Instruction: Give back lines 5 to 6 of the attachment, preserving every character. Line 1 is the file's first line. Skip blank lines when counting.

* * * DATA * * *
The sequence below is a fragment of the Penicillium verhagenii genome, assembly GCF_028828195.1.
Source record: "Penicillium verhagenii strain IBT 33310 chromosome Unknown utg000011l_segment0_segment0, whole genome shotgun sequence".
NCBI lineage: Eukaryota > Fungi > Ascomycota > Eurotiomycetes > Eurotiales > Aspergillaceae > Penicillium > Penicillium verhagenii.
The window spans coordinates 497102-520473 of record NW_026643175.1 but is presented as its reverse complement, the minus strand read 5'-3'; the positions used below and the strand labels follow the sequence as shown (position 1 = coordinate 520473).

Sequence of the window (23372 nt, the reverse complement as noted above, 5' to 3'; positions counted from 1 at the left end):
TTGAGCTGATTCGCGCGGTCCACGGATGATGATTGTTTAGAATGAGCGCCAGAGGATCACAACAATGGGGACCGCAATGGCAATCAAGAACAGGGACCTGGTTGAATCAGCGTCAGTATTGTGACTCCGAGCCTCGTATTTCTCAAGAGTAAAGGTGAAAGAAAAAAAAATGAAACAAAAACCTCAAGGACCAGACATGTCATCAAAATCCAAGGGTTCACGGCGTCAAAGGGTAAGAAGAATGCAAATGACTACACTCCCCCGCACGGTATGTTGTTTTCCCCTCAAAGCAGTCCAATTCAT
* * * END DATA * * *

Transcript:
Sequence of the window (23372 nt, the reverse complement as noted above, 5' to 3'; positions counted from 1 at the left end):
TTGAGCTGATTCGCGCGGTCCACGGATGATGATTGTTTAGAATGAGCGCCAGAGGATCACAACAATGGGGACCGCAATGGCAATCAAGAACAGGGACCTGGTTGAATCAGCGTCAGTATTGTGACTCCGAGCCTCGTATTTCTCAAGAGTAAAGGTGAAAGAAAAAAAAATGAAACAAAAACCTCAAGGACCAGACATGTCATCAAAATCCAAGGGTTCACGGCGTCAAAGGGTAAGAAGAATGCAAATGACTACACTCCCCCGCACGGTATGTTGTTTTCCCCTCAAAGCAGTCCAATTCAT